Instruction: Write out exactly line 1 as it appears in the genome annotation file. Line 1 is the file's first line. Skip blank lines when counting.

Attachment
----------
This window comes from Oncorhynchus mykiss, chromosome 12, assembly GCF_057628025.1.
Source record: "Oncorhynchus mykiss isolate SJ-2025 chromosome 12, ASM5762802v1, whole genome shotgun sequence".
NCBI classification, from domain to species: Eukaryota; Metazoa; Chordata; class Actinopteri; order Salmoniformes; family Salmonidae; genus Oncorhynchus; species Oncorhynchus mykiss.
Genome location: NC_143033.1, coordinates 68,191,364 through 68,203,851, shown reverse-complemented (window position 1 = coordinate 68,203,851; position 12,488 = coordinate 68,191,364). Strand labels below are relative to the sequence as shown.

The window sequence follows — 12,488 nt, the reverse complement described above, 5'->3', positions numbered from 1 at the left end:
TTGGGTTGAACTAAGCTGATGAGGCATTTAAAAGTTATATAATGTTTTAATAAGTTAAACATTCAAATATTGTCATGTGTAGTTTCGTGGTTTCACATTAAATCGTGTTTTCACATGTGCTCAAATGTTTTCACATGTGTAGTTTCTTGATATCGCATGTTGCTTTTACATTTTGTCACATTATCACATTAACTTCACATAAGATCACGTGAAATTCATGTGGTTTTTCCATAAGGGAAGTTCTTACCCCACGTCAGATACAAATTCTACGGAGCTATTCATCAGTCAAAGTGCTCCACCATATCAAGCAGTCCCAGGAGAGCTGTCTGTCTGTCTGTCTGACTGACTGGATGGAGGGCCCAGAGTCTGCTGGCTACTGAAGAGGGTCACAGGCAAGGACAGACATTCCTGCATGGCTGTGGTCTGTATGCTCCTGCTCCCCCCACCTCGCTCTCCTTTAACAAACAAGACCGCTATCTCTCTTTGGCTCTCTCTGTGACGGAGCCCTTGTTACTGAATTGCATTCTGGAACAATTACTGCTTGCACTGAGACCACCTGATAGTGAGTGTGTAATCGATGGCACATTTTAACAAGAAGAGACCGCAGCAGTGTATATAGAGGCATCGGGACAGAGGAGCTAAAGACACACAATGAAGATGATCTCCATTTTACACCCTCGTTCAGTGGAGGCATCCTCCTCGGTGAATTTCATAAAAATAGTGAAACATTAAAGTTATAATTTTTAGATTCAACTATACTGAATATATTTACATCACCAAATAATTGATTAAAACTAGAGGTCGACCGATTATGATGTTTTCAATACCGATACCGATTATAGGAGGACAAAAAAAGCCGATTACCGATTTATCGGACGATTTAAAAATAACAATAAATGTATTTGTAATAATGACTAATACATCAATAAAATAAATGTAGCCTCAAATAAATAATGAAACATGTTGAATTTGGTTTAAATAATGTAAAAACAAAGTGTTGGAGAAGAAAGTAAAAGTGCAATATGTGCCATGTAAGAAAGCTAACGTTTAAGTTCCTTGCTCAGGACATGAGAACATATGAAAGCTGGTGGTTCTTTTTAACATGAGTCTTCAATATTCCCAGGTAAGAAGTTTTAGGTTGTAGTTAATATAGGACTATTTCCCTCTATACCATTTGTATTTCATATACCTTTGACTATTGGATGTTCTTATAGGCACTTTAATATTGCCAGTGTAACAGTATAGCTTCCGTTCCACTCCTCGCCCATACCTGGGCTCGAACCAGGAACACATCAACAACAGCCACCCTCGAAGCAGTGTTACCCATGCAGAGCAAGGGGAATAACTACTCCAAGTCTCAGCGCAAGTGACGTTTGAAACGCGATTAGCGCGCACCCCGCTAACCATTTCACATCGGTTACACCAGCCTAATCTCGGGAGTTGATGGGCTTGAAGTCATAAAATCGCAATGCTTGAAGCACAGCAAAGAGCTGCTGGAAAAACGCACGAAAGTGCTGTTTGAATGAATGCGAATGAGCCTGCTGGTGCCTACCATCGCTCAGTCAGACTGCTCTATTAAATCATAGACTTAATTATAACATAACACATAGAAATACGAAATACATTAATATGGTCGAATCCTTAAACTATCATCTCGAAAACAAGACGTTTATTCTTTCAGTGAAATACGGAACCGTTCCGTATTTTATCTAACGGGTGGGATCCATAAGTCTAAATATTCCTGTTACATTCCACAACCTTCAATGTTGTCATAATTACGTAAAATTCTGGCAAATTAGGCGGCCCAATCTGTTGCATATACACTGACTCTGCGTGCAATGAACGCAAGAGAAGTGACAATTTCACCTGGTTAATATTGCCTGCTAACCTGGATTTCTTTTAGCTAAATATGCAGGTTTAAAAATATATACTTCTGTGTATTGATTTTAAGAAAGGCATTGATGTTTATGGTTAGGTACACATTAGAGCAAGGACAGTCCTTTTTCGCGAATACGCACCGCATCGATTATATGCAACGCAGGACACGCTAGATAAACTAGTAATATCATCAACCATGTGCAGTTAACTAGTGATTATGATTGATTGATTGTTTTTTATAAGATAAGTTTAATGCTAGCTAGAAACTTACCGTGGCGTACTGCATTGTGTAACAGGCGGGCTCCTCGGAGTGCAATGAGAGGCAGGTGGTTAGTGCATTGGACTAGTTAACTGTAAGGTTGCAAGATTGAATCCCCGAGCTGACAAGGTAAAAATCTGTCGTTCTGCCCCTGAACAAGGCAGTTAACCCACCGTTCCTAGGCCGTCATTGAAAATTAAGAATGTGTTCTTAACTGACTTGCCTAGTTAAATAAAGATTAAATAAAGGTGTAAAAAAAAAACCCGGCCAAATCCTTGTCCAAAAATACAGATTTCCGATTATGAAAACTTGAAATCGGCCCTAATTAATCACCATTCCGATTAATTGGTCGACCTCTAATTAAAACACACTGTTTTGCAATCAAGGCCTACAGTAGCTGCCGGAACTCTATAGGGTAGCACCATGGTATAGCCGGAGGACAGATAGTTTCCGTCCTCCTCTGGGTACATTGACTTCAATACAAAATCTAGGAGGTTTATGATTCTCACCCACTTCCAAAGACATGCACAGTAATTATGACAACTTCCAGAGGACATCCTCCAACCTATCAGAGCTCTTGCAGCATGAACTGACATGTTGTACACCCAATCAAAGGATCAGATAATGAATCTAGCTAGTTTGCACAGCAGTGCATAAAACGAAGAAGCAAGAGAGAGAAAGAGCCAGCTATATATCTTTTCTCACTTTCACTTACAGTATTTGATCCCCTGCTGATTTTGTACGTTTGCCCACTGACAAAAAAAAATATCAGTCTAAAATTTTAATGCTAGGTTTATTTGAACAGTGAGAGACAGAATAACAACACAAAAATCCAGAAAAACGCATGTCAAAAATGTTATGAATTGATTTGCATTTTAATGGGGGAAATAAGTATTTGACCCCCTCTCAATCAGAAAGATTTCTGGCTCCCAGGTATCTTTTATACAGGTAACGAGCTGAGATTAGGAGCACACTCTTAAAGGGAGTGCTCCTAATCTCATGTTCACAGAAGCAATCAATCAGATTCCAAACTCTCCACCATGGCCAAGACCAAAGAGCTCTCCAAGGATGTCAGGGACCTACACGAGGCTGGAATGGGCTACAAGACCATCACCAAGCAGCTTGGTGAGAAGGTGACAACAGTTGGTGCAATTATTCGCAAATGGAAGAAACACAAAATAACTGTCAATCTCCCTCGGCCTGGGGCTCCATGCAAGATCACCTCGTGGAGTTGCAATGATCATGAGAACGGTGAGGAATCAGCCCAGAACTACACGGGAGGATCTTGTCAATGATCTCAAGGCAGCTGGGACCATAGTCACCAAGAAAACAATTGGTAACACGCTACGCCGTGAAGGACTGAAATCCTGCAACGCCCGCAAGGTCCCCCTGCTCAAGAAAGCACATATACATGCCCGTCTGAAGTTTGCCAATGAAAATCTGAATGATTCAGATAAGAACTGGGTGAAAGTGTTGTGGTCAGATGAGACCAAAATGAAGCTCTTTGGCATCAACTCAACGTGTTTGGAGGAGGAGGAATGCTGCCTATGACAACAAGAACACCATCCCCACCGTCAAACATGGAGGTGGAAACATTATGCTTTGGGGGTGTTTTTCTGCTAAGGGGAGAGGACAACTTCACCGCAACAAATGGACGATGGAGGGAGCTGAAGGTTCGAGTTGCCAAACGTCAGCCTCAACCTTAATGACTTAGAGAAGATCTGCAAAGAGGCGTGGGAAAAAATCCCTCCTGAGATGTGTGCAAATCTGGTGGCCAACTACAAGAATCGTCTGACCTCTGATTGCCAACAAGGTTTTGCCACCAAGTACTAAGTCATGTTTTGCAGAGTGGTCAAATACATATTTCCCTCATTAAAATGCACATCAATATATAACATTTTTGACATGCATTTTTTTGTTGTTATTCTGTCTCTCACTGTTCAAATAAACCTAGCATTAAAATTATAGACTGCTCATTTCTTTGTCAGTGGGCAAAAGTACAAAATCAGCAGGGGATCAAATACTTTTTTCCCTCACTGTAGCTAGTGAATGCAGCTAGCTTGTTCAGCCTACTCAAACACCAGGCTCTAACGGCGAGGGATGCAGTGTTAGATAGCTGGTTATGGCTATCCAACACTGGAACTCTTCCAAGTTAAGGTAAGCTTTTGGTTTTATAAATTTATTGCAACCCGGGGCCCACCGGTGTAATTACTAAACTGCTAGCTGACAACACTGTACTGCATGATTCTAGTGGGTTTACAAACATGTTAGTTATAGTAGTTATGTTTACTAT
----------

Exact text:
This window comes from Oncorhynchus mykiss, chromosome 12, assembly GCF_057628025.1.